0 Likes   November 21, 2012 at 9:31AM
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muffyj
Thank you so much. You are a very big help. This may possibly work out after all.
0 Likes   November 21, 2012 at 11:56AM
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PRO
BeautifulRemodel.com
Hi Muffyj,

Because the vent run is long, it would make sense to use a roof (chimney) mount exhaust, which has an integrated motor and damper (It sounds as though this may be what you're considering perhaps?) The hood exhaust will be far quieter with this method, and because you'll be running venting up through the chimney any way, the electrical can be installed at the same time (MC type).

I would recommend that you use a licensed HVAC contractor for this, as there are many details that need to be exactly right for this to work correctly.

Best wishes with your project!

~Steve
0 Likes   November 21, 2012 at 2:22PM
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PRO
BeautifulRemodel.com
Also, regarding venting to the outside when the range is on an interior wall - there are a few ways to do this. Ideally you can fit the vent in between (and parallel to) the ceiling joists above the kitchen. Not always possible, because the joists can run the opposite direction frequently. (You probably don't have ceiling or floor trusses because of the age of your home, so that's not really an options...) Soffits above the wall cabinetry are a common way to hide the vents, although these can make the room look shorter when the ceilings are under 9ft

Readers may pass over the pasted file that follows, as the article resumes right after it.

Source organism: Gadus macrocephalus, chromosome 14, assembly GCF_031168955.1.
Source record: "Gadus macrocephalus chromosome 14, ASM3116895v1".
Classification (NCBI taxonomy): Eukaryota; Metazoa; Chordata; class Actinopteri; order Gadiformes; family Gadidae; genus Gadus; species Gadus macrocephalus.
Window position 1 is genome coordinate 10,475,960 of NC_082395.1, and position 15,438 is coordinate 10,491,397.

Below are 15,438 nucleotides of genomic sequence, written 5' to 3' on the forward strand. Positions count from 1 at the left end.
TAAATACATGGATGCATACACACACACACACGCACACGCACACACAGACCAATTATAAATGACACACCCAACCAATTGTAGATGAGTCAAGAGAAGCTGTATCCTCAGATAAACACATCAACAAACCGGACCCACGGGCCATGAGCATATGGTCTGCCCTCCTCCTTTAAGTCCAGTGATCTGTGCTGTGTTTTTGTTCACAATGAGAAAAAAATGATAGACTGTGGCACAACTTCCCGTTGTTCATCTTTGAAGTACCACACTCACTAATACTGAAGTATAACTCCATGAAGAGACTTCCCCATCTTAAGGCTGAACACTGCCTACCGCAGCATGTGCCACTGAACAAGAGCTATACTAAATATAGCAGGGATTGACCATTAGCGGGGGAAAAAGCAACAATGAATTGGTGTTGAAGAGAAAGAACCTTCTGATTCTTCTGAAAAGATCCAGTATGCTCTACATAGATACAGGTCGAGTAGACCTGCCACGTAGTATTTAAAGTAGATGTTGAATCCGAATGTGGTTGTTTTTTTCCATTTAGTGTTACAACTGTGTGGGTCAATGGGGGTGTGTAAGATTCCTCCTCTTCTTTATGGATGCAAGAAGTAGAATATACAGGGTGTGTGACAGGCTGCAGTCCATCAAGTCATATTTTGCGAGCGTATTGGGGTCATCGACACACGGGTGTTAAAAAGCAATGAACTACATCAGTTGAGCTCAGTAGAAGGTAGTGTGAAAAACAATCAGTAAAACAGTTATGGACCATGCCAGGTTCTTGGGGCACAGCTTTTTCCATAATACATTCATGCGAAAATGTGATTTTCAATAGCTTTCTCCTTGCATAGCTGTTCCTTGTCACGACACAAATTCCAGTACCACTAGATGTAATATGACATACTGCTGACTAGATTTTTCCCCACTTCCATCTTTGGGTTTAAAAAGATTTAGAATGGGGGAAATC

I've also hidden the vent at the top and inside upper wall cabinetry. The cabinetry is customized to fit around the vent, then a decorative shroud added once the vent is installed. (So when you open the cabinetry all you see is a clean box made from cabinetry material, up at the top)

Hope this helps,
Steve
0 Likes   November 21, 2012 at 2:30PM
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Ashley Henderson
This is EXACTLY the question I've been scouring the internet for the answer too. Our contractor is not as detailed oriented as yours Feeny. Any chance you could give us their contact info?? We live in a 109 yr old house have 2 chimneys but no fireplaces. 1 chimney is already being used to vent out the dryer (which is dont know how that's "within" code), and the other just sits hidden under false walls. The main issue with venting through the 3 stories up is all that grease traveling and having time to cool and re-congeal. Feeny did you have to get a certain kind of filter to help mitigate this happening and over time clogging your stainless steel sleeve?? Since I'm joining this discussion about 2 years later, Muffy did you get this done in your house too?? Did it work out?? Thanks!
0 Likes   September 4, 2014 at 1:18PM
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feeny
Hi Ashley,
Sadly, I can't answer any of your more detailed questions about filters and such, but if you click on my name and go to my Houzz page you'll see a review of the contractor we used (and you can click on his name for contact info). I don't think he had ever done a chimney sleeve installation like ours before, which is why he subcontracted to get it all put in place correctly, but however it works we've had absolutely no trouble with it.
1 Like   September 4, 2014 at 4:16PM